With its rich variation of blue-green hues, turquoise is one of the most recognizable minerals in the world. Geologically speaking, turquoise is composed of phosphate and a mix of iron, copper and other metals. It forms naturally through weathering and oxidation, and is found in arid regions around the world, particularly in copper-rich soils. It is this copper that contributes the blue color, while nearby iron deposits add green in varying quantities. There are significant turquoise deposits in the American Southwest and in the deserts of northeastern Iran.
Like other minerals, turquoise varies greatly in quality. Mining has depleted much of the more valuable grades of the mineral located close to the surface. Chalk turquoise is a low-quality variety, found deeper in the soil. As a result, it is much softer and more brittle. On the Mohs hardness scale, chalk turquoise ranges between 2-4, lower than the 6 of higher grades. It lacks the blue shade that defines the mineral. Instead, chalk turquoise is pale blue or white. It may or may not have significant matrixing, the brown or black flecks often associated with Native jewelry of the southwest. "Simulated" turquoise is often touted as being chalk turquoise, when in fact it is just dyed Magnesite or another white stone that absorbs dye easily.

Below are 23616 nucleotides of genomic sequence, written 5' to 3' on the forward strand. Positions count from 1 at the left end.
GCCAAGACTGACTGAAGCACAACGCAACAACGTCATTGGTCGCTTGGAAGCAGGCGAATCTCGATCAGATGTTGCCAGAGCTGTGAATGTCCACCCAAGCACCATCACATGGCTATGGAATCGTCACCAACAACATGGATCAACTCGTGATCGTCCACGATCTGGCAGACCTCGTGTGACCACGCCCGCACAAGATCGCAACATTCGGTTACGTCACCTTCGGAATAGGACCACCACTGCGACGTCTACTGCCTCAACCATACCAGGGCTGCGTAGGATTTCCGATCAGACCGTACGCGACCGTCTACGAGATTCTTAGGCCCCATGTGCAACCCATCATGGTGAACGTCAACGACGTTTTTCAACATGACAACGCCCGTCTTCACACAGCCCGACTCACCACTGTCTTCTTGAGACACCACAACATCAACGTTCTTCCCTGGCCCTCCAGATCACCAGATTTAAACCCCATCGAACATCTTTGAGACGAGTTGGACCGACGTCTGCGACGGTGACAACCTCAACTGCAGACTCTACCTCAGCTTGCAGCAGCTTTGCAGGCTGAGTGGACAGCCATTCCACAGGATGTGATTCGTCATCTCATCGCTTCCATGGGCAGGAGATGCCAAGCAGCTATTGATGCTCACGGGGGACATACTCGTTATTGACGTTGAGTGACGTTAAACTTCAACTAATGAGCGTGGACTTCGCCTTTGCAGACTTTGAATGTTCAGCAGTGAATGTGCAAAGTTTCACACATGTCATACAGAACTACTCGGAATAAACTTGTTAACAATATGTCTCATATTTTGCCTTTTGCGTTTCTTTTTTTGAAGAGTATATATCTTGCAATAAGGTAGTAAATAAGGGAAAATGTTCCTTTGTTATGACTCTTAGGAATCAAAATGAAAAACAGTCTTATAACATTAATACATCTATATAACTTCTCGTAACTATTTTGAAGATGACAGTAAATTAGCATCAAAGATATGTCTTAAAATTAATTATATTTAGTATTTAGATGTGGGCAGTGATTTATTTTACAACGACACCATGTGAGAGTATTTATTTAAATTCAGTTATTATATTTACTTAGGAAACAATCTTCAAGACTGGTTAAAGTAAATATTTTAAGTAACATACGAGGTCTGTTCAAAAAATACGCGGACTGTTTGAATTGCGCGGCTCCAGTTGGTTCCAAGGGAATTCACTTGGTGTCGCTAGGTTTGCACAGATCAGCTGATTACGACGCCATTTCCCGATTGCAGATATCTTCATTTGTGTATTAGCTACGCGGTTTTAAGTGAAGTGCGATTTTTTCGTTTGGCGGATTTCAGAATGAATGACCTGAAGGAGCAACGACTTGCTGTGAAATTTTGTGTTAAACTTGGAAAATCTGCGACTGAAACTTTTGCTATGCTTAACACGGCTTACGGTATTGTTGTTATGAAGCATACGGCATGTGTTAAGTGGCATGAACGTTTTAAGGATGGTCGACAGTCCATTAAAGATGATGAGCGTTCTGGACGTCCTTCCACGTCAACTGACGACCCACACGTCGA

Turquoise has been used in jewelry for more than three thousand years. Asians believed that it was blessed by Buddha, while in Arab cultures the gem was worn to steer away evil. Native Americans also thought turquoise to be lucky, and made much of their jewelry from the mineral to bring good fortune. Chalk turquoise cannot be used to make jewelry because it is too fragile, but there are ways around this weakness.
Jewelers may stabilize the turquoise by grinding it into a powder and allowing it to soak in clear acrylic; once it has hardened, it can then be dyed to enhance the blue color, or dyed another color altogether. While many people would view chalk turquoise as a cheap knockoff to the "real thing," there are advantages to using it as jewelry. For one, it resists chemicals like chlorine; in addition, it will not be affected by the oil in the wearer's skin, which can change the color of natural turquoise over time.